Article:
Teachers unite! A call to reclaim ‘bilingual/multilingual’ (by Lauren Godfrey-Smith)

I was recently teaching an ESL class of intermediate-level adults when the topic of being bilingual/multilingual came up; we’d been listening to a news story about how being bilingual boosts brainpower and decreases the chance of memory problems later in life. When I asked my students if they felt bilingual, I was sorry to see only a few of the two dozen students raise their hands. And yet, when I asked them to tell me whether they used English every day for communicative tasks like doctor’s appointments and grocery shopping and parent-teacher interviews, they all said yes.

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Vive l’Acadie! Sociolinguistic reflections of a « tête carrée » (by Stephen Davis)

We are thrilled to have our first guest blogger, Stephen Davis. He is a student in the Master of Arts in Second Language Education program at McGill University. He has taught in a French immersion program in Saskatoon, SK, and volunteers with non-profit organizations in Canada and internationally. His research interests include multilingual education, French immersion, and language education for newcomers to Canada.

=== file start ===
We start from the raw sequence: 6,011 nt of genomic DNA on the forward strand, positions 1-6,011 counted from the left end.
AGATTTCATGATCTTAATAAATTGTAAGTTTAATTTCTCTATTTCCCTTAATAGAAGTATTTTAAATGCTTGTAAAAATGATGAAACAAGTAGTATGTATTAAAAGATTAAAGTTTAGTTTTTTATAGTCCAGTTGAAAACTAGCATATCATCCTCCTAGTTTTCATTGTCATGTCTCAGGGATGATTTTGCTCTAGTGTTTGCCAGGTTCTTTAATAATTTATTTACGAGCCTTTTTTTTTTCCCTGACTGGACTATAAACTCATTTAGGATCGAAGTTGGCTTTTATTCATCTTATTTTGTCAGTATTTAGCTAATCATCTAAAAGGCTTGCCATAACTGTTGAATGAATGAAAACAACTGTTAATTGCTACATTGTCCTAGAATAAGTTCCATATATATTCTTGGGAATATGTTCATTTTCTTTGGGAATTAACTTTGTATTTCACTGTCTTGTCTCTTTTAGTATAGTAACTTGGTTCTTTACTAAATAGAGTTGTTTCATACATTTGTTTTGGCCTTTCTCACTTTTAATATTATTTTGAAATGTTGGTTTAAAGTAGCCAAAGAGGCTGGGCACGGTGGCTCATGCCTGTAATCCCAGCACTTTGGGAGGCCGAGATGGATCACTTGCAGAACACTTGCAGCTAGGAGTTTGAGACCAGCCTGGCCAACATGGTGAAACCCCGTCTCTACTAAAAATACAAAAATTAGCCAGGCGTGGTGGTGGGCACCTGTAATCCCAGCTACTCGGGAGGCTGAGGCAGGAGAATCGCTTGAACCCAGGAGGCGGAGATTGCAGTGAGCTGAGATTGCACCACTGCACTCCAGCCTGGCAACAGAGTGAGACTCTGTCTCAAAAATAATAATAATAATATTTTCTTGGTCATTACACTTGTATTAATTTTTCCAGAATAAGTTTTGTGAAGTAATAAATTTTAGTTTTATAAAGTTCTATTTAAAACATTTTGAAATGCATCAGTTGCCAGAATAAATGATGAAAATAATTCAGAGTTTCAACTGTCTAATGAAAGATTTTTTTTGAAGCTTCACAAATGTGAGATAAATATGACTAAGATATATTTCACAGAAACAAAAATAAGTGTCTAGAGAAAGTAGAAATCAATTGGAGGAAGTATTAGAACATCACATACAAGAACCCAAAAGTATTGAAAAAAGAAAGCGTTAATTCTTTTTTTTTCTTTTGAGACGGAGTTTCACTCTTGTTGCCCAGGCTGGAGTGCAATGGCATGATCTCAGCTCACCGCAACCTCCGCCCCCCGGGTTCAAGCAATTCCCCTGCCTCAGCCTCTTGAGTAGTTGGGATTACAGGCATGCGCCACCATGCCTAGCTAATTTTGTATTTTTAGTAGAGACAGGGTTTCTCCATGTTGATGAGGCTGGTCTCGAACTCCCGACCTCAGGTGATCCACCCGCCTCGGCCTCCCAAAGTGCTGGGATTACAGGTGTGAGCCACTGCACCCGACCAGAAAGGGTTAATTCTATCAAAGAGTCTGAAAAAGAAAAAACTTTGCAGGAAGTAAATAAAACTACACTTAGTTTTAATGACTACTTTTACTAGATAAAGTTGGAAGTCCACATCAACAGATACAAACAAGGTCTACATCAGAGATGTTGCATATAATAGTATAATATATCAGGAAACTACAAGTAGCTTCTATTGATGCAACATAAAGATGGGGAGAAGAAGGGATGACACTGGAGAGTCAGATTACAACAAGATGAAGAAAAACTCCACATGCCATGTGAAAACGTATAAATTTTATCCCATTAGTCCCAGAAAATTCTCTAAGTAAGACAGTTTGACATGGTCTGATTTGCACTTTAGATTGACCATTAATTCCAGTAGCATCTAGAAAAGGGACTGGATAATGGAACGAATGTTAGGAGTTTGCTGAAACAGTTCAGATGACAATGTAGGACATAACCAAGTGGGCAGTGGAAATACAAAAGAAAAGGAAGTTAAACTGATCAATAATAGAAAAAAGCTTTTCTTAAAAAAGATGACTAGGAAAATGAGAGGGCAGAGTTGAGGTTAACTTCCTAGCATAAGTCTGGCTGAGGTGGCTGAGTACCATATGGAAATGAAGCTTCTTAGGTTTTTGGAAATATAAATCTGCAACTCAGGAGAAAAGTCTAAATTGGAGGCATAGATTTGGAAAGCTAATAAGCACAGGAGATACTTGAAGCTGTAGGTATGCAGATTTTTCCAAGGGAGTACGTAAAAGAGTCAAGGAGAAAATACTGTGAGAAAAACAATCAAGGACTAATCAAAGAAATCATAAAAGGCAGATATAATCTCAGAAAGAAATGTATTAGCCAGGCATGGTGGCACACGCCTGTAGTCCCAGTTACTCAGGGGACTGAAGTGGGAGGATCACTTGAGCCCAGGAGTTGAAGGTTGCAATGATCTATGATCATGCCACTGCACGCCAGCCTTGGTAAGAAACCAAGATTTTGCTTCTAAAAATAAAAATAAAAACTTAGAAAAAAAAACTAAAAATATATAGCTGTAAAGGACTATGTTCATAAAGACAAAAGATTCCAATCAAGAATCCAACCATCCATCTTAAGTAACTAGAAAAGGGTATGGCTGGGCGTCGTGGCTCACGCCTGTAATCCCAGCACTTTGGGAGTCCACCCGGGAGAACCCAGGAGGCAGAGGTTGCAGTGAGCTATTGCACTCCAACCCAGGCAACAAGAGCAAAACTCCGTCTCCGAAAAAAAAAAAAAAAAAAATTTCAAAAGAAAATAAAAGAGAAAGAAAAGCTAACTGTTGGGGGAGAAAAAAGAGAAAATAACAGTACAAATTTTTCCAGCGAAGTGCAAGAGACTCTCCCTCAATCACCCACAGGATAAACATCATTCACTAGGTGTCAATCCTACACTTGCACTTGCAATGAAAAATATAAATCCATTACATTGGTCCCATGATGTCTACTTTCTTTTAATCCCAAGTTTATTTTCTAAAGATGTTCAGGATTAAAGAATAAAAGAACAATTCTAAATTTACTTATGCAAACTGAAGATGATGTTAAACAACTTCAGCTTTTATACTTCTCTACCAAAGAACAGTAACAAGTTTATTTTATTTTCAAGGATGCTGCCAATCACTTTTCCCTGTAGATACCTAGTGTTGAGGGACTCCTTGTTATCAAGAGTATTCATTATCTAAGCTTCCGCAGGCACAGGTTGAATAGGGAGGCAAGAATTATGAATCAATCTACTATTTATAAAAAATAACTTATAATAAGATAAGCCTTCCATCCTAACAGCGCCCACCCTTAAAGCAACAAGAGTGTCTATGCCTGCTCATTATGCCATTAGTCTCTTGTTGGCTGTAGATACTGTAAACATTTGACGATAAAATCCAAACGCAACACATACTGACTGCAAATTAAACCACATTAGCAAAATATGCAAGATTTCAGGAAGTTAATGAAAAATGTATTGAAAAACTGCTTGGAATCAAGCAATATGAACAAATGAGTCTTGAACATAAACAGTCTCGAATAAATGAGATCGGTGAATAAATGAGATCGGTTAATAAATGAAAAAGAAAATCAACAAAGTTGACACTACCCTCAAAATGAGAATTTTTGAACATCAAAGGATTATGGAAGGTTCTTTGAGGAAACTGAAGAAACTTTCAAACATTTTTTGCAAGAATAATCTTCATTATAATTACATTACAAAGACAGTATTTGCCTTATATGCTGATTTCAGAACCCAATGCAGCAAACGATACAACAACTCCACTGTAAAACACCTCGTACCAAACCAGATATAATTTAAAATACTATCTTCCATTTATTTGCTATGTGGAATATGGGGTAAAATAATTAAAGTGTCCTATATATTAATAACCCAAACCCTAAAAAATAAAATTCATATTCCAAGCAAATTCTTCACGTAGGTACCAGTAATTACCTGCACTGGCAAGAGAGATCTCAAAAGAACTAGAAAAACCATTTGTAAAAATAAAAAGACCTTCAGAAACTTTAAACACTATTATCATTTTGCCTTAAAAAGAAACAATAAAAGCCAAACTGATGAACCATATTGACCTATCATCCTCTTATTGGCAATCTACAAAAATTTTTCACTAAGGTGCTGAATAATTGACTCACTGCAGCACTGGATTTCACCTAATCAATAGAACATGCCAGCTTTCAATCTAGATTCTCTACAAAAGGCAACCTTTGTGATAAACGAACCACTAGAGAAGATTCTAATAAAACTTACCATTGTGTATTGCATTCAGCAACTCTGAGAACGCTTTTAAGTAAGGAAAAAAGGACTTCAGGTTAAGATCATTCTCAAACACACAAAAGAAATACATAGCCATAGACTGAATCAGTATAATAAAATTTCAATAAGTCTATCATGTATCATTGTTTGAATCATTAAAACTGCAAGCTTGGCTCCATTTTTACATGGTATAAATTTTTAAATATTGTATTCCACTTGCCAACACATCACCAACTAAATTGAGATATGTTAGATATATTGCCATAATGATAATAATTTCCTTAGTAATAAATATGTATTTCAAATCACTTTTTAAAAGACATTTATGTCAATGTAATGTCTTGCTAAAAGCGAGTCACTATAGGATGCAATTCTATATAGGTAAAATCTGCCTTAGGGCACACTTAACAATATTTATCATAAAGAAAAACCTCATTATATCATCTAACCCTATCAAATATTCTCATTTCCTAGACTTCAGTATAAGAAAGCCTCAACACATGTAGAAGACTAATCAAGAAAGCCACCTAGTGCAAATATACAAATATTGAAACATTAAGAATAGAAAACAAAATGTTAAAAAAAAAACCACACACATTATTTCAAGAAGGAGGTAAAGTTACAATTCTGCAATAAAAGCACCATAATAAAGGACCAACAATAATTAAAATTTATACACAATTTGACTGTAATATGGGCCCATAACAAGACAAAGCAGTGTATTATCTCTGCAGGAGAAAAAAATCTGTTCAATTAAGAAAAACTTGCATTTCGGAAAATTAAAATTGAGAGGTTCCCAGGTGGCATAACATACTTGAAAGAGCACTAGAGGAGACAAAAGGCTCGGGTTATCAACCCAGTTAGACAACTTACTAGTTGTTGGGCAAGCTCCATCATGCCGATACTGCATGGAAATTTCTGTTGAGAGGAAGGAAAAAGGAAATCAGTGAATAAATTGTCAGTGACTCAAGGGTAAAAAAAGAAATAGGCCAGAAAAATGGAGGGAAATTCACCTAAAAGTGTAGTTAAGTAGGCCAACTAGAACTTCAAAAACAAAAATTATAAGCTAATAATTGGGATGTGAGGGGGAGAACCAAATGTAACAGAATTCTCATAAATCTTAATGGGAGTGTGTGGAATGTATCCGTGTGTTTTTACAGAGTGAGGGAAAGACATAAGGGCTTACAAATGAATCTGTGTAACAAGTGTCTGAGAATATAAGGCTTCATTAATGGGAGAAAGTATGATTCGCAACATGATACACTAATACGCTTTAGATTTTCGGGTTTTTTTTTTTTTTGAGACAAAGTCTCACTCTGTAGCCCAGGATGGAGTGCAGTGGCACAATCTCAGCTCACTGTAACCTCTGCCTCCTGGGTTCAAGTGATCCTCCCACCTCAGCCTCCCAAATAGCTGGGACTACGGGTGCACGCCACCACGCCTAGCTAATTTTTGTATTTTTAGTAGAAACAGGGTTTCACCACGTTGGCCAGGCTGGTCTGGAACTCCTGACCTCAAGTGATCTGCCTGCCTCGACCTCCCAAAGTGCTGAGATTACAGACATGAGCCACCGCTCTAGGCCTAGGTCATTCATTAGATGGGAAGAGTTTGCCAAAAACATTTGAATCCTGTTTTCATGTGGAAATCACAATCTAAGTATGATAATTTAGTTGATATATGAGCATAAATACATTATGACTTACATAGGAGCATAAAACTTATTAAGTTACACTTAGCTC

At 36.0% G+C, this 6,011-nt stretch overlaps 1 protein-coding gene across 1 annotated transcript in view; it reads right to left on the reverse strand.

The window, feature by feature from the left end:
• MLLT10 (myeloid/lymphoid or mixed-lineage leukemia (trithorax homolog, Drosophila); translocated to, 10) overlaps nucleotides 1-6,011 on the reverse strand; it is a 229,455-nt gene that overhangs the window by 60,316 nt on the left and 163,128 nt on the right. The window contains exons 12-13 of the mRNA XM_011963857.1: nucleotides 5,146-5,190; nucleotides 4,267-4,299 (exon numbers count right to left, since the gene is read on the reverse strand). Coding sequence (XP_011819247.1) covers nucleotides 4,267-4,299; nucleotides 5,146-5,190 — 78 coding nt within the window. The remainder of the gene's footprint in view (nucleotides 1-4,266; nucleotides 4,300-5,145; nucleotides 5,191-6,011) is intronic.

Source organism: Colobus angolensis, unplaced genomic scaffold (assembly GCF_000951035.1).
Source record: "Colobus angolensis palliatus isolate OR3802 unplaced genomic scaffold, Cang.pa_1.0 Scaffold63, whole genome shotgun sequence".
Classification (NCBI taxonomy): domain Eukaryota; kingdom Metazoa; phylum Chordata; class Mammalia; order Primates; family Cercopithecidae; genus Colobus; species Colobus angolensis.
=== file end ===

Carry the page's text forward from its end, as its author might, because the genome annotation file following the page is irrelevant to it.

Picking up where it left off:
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On (re)claiming my bilingualism (by Lauren Godfrey-Smith)

I’m writing this from my brother’s house in Melbourne, Australia, where outside the window in front of me are the same (or similar) Monet-esque winter skies, red 11421620_10153245919386355_1107122113_ntiled rooves, and native birdsongs that I remember from growing up in Tasmania. When I was a teenager, I left Canada and moved to Australia, and by the time I was in my early twenties, I had a stronger sense of Australian citizenship and identity than I’d ever had about being Canadian. Yet, my persistent Canadian accent and the almost daily question, “Where are you really from?” caused a kind of ‘identity dissonance’: In my heart, I was an Australian with a long family history and strong cultural heritage, but I was marked as a Canadian by the way that I spoke English.
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